Selling Art

Posted by on Feb 20, 2014 in Thoughts and Inspirations

Selling Art

I am often amazed when selling any art piece. Just sold this piece, known as The Resting Place, for a good amount and as much as I liked the painting, It was time to sell something to get the cash flow going. I felt very pleased with myself but most of all in deep gratitude for being able to do what I love and someone else falls in love with what I do. I think I have gone beyond deserving conversation after selling over 40 paintings in one of my shows, but at times I get filled with overwhelm that it is really happening. It is one thing to be making art for fun and a whole other thing when you sell it to someone for a price. I find no attachments to my paintings when selling them, I am ready to say good bye. I had the pleasure of seeing it come about and it is time to pass it on to someone...

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What is Art?

Posted by on Dec 17, 2013 in Thoughts and Inspirations

What is Art?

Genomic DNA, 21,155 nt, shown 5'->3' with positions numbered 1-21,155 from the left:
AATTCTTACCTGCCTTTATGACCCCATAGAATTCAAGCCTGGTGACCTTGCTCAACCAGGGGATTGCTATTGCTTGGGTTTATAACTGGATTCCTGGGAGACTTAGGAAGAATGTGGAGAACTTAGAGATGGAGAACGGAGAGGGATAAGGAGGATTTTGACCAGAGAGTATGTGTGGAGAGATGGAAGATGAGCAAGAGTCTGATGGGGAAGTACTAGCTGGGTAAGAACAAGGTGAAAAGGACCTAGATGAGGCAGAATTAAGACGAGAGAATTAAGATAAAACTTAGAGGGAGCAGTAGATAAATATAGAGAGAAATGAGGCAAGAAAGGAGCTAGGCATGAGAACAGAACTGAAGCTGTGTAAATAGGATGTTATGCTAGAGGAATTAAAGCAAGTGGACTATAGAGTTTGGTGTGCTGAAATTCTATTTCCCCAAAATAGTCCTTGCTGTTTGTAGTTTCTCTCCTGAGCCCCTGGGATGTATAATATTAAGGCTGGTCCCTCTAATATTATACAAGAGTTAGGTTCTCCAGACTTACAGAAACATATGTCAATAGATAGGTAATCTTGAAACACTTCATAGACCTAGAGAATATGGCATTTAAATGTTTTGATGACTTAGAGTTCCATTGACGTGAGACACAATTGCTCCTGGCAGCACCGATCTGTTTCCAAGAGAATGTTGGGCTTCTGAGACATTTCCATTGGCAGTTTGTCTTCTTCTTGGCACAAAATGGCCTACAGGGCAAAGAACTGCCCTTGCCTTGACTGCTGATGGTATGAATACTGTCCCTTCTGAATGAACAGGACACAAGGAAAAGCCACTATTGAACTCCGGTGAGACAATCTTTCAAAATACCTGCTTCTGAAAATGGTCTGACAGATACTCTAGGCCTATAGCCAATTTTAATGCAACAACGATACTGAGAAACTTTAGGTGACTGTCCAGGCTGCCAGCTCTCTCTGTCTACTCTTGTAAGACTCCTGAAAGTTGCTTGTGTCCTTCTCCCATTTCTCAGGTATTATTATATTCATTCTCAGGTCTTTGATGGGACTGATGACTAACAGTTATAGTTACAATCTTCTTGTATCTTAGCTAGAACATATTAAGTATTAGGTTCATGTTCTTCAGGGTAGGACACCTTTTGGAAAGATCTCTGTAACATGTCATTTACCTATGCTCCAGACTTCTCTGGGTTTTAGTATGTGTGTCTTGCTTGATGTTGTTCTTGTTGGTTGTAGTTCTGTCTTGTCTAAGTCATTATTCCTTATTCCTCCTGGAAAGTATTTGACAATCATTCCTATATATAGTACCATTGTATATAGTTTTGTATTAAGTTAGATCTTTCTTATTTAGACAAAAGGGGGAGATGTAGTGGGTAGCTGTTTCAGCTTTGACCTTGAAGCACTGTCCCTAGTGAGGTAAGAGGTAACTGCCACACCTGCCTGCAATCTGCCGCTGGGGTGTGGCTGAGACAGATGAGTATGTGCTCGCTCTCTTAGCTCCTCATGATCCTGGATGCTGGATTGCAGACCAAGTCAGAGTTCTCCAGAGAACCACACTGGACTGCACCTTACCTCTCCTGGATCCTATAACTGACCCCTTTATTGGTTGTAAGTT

What is Art? Life is Art.  How one lives one’s life is an art form and it is the most profound of all arts created.  From the moment one wakes up, what one says, thinks and does, creates a form that also has content. An art work is described in basic non-philosophical terms as having two components: Form & Content.  It is also distinguished by style, medium and period.  In Tolstoy’s words about the objective of art, he says “Art is human activity consisting of this, that one man consciously, by means of certain external signs, hands on to others feelings he has lived through and that other people are infected by these feelings, and also experience them.” I think successful art is made by working in a way that is natural for the artist, one that reflects his or her preoccupations and interests.  If one’s interest is ending a war, saving the children, bringing awareness to the masses, or stopping the discrimination that exists in our world, then that’s what he or she does.  If one’s preoccupation is to share the beauty one sees, then that becomes the form one expresses oneself. I can totally appreciate all art forms that are created. Some art forms that are pushing for change are also losing faith in the idea of Beauty.  It seems to me that all of these artists have come to be the destroyers of the idea of beauty, in order to be relevant, artists must relinquish anything hopeful, celebratory, or sensuous in their work, and focus instead on one of the two dominant themes of contemporary art:  Guilt & Grievance. An artist who pursues a personal, poetic investigation that is not on the required agenda, will be viewed, at best, as a quaint craftsperson making pleasant pictures to decorate living rooms.  The notion that anything which pleases the eye must be a bourgeois plot is part of the stifling legacy of the Reconstructionists who dictated the post-modern sensibility.  Not all decorative art is empty and meaningless.  It also can inform us with metaphor and beauty.  It is not only pain that can teach us something. Judging by the huge response to major shows such as the Matisse, Degas and Cezanne retrospectives, or the touring Barnes collection, people are still hungry for beautiful paintings, and they seem to be angered when instead they are subjected to receptacles of used body fluids. These are “blockbuster” exhibitions compared to the relatively small crowds attracted to what critic Robert Huges calls the “thin gruel of conceptualism”, defended by many of today’s curators as the only valid art being made. As Thomas Mcevilley states in the Art on the Edge and Beyond “it is innately appropriative and even hiddenly imperialistic to claim that any specific canon is exclusively and universally valid.” I continue to live in the question of what is art.  I believe there are no answers because art, just like life, is a process, a continuum, and ever-changing....

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